A Republican vice president faces intense scrutiny by the ravenous media as well as hurrahs from the pious family values crowd when the subject of unwed motherhood comes up. Sound familiar?
Actually, it happened back in 1992, when Dan Quayle mentioned the Candice Bergen sitcom "Murphy Brown" in a speech that stunned the nation for its outrageous attack on a popular, but fictional, television character who decided to become a single mom.
“Bearing babies irresponsibly is, simply, wrong. … It’s time to talk again about family, hard work, integrity and personal responsibility,” Quayle remarked.
This week's national soap opera starring young Bristol Palin and her self-described “redneck” boyfriend Levi Johnston is bringing back bad memories of the old Dan Quayle era, as well as more recent pop culture depictions of unwanted pregnancy — from last year’s films “Juno” and “Knocked Up” to the ongoing saga of Britney Spears’ younger sibling Jamie Lynn, who bore a child at the tender age of 17.
At the time of Jamie Lynn’s pregnancy announcement — which emerged during a paid interview with British tabloid OK! magazine — her employer Nickelodeon issued an official affirmation that said the company would “respect” her decision “to take responsibility in this sensitive and personal situation.” Three months ago, Spears gave birth to a daughter in Mississippi, and OK! reportedly paid $1 million for the first pictures of her baby.
Several movies released in 2007 revolved around unwanted pregnancies. In “Waitress,” Keri Russell portrayed a small-town restaurant employee whose abusive husband plies her with booze before getting her pregnant. In “Knocked Up,” another drunken interlude leads to a one-night stand in which glam gal Katherine Heigl becomes pregnant by stoner goofus Seth Rogen. And at year’s end, “Juno” saw a small-town teen hipster quickly dismiss thoughts of abortion and opt instead for a private adoption.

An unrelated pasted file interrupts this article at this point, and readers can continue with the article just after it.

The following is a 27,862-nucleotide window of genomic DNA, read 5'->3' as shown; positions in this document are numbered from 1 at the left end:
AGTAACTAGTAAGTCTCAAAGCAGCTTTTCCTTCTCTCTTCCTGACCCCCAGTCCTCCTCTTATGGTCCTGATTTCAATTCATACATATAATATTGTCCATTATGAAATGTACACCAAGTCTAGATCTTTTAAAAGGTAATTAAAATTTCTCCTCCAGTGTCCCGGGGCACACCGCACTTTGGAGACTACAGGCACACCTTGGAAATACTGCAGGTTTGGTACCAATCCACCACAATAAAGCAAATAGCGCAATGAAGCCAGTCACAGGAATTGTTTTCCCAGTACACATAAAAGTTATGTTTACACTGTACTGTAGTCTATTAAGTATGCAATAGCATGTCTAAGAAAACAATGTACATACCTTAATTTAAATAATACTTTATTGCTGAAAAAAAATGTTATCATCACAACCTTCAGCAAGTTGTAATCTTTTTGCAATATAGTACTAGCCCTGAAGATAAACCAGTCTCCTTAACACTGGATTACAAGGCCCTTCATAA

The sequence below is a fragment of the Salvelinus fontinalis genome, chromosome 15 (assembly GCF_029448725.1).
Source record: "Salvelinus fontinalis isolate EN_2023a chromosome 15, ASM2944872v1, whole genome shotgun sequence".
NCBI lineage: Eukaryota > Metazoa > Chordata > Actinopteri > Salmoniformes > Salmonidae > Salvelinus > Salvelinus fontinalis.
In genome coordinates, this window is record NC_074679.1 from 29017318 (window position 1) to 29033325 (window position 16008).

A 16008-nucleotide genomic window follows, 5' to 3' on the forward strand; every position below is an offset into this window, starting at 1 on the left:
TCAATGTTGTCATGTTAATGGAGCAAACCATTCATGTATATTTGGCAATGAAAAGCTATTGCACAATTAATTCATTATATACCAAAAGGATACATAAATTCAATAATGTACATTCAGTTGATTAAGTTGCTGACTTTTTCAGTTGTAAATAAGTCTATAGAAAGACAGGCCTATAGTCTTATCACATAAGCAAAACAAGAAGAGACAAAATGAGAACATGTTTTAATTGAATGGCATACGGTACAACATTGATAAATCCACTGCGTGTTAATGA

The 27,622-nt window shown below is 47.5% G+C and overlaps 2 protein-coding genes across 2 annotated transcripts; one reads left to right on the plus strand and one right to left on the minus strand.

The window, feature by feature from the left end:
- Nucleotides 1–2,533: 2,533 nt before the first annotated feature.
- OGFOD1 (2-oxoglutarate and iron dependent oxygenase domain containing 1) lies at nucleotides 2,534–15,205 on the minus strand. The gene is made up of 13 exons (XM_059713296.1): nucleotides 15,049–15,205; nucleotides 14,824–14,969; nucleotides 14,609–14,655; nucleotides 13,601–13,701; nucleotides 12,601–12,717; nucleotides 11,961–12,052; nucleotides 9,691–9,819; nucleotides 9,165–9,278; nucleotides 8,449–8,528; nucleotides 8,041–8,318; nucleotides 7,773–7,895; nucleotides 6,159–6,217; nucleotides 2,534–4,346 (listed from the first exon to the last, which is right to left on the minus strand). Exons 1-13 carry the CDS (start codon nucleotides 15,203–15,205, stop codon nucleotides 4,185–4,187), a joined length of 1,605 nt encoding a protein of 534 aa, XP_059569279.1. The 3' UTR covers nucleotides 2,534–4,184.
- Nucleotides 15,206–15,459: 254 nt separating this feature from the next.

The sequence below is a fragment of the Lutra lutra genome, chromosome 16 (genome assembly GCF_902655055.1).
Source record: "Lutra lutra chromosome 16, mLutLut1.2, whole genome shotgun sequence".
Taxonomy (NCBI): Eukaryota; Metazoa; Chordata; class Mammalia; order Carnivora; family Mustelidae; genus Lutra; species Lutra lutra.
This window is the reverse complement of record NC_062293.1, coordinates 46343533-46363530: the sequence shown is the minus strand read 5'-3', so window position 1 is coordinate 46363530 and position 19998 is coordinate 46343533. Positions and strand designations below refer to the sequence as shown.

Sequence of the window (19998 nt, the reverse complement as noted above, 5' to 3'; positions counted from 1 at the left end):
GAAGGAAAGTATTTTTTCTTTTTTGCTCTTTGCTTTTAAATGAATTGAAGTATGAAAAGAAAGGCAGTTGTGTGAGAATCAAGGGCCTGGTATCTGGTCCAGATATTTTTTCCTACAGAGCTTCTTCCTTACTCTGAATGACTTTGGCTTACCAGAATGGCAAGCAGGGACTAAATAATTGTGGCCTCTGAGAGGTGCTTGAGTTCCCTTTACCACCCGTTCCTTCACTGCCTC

Hollywood, where the two totems involve entertaining and making money, is generally loath to present abortion as a viable option for characters in big-budget movies, though the subject does come up occasionally in smaller independent films and documentaries. Last year, a New York Times story on the subject was headlined “On Abortion, Hollywood Is No-Choice.”
Many of those quoted in the Times piece were pundits, academicians and historians rather than studio executives and directors, most of whom declined to address the controversial subject on the record. Indeed, when Politico contacted Bergen’s representative for her thoughts on the current Palin situation, the veteran actress’ handler replied, “I can safely say Candice isn’t going near this.”
More than anything else, commentators and pundits have compared the daughter of Alaska Gov. Sarah Palin to the character in “Juno” — with some online spoofs using the movie’s poster retitled “Juneau” while subbing photos of John McCain and Sarah Palin’s faces for those of stars Michael Cera and Ellen Page. While the film’s Oscar-winning screenwriter Diablo Cody was ubiquitous in making the media rounds earlier this year, she was “not available” to discuss the Palin pregnancy, according to her publicist.
In an interview with Prairie Miller on the website NewsBlaze last December, however, Cody described in detail what kind of message she wanted to convey with her script. Saying she and director Jason Reitman hoped to make the story “personal rather than political,” she adds that “Juno never moralizes about the choice she makes” to have her child.
“I’m pro-choice, so for me it was very important that the movie not seem to have any kind of anti-choice agenda,” Cody said. “At the end, everything turns out all right, and then people say, ‘This is a candy-coated vision of reality.’ You know what, I had a friend who had a baby when she was a teenager, and everything turned out all right. It happens. And it’s not always a tragedy. And I think women are being punished all the time for making so-called mistakes.”
The National Campaign to Prevent Teen & Unplanned Pregnancy, which even features a special “Jamie Lynn Spears” page on a “Teen Pregnancy and Hollywood” portion of its website, is reluctant to closely tie modern movies about the subject or real-life pregnant pop stars to teenage promiscuity or birth rates. “Actually, in the Lohan/Spears/Hilton administration, teenage sexual behavior has gotten more responsible,” said the campaign’s chief program officer Bill Albert.
“Blaming pop culture is too simple an answer to a difficult question,” said Albert, who added that teenage sexual activity, contraception use, pregnancy, abortion and pregnancy rates have all declined over the past 15 years, though there has been a small rise in teen birth rates — approximately 3 percent — from 2005 to 2006.
Perhaps more than “Juno” or “Murphy Brown,” the film that best serves as an analogy to the Palin pregnancy is the little-seen but widely acclaimed 1996 indie “Citizen Ruth” starring Laura Dern. In that black comedy, directed and co-scripted by Oscar-winner Alexander Payne (“Sideways,” “Election”), Dern portrays an immature, substance-abusing hick chick whose accidental pregnancy suddenly becomes elevated to a national political crusade by both fanatical anti-abortion and militant abortion-rights forces.
The movie’s judgmental tagline? “One Bad Mother.” Bristol Palin is in for a ride.